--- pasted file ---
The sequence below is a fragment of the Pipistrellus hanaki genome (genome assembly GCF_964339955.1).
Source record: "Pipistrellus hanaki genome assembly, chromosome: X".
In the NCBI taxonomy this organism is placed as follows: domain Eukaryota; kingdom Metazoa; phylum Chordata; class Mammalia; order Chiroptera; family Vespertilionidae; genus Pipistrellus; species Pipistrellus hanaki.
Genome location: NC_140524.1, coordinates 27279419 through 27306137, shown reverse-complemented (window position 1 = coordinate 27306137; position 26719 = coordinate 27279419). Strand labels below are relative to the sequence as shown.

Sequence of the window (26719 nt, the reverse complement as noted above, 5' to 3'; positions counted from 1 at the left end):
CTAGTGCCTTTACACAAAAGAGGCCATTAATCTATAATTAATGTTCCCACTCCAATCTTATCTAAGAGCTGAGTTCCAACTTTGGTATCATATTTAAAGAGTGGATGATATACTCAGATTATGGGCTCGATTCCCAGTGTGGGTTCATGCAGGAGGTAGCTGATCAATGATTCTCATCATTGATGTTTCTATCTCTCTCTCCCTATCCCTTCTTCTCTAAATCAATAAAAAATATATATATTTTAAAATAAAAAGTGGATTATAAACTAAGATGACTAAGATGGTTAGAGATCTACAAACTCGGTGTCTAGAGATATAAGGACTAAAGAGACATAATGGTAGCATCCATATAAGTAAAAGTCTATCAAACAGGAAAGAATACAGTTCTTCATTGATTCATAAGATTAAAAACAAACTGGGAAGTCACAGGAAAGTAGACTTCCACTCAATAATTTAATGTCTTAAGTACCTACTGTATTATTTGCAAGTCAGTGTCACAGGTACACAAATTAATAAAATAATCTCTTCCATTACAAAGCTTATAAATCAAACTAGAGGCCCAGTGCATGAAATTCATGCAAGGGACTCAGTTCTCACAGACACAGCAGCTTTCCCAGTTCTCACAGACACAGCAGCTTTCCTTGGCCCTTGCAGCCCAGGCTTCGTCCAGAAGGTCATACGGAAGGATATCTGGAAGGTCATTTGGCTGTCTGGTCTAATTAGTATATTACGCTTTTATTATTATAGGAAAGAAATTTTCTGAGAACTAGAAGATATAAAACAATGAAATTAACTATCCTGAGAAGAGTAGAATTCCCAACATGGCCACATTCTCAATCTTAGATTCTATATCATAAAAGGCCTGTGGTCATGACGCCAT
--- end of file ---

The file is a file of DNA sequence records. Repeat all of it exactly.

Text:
The sequence below is a fragment of the Pipistrellus hanaki genome (genome assembly GCF_964339955.1).
Source record: "Pipistrellus hanaki genome assembly, chromosome: X".
In the NCBI taxonomy this organism is placed as follows: domain Eukaryota; kingdom Metazoa; phylum Chordata; class Mammalia; order Chiroptera; family Vespertilionidae; genus Pipistrellus; species Pipistrellus hanaki.
Genome location: NC_140524.1, coordinates 27279419 through 27306137, shown reverse-complemented (window position 1 = coordinate 27306137; position 26719 = coordinate 27279419). Strand labels below are relative to the sequence as shown.

Sequence of the window (26719 nt, the reverse complement as noted above, 5' to 3'; positions counted from 1 at the left end):
CTAGTGCCTTTACACAAAAGAGGCCATTAATCTATAATTAATGTTCCCACTCCAATCTTATCTAAGAGCTGAGTTCCAACTTTGGTATCATATTTAAAGAGTGGATGATATACTCAGATTATGGGCTCGATTCCCAGTGTGGGTTCATGCAGGAGGTAGCTGATCAATGATTCTCATCATTGATGTTTCTATCTCTCTCTCCCTATCCCTTCTTCTCTAAATCAATAAAAAATATATATATTTTAAAATAAAAAGTGGATTATAAACTAAGATGACTAAGATGGTTAGAGATCTACAAACTCGGTGTCTAGAGATATAAGGACTAAAGAGACATAATGGTAGCATCCATATAAGTAAAAGTCTATCAAACAGGAAAGAATACAGTTCTTCATTGATTCATAAGATTAAAAACAAACTGGGAAGTCACAGGAAAGTAGACTTCCACTCAATAATTTAATGTCTTAAGTACCTACTGTATTATTTGCAAGTCAGTGTCACAGGTACACAAATTAATAAAATAATCTCTTCCATTACAAAGCTTATAAATCAAACTAGAGGCCCAGTGCATGAAATTCATGCAAGGGACTCAGTTCTCACAGACACAGCAGCTTTCCCAGTTCTCACAGACACAGCAGCTTTCCTTGGCCCTTGCAGCCCAGGCTTCGTCCAGAAGGTCATACGGAAGGATATCTGGAAGGTCATTTGGCTGTCTGGTCTAATTAGTATATTACGCTTTTATTATTATAGGAAAGAAATTTTCTGAGAACTAGAAGATATAAAACAATGAAATTAACTATCCTGAGAAGAGTAGAATTCCCAACATGGCCACATTCTCAATCTTAGATTCTATATCATAAAAGGCCTGTGGTCATGACGCCAT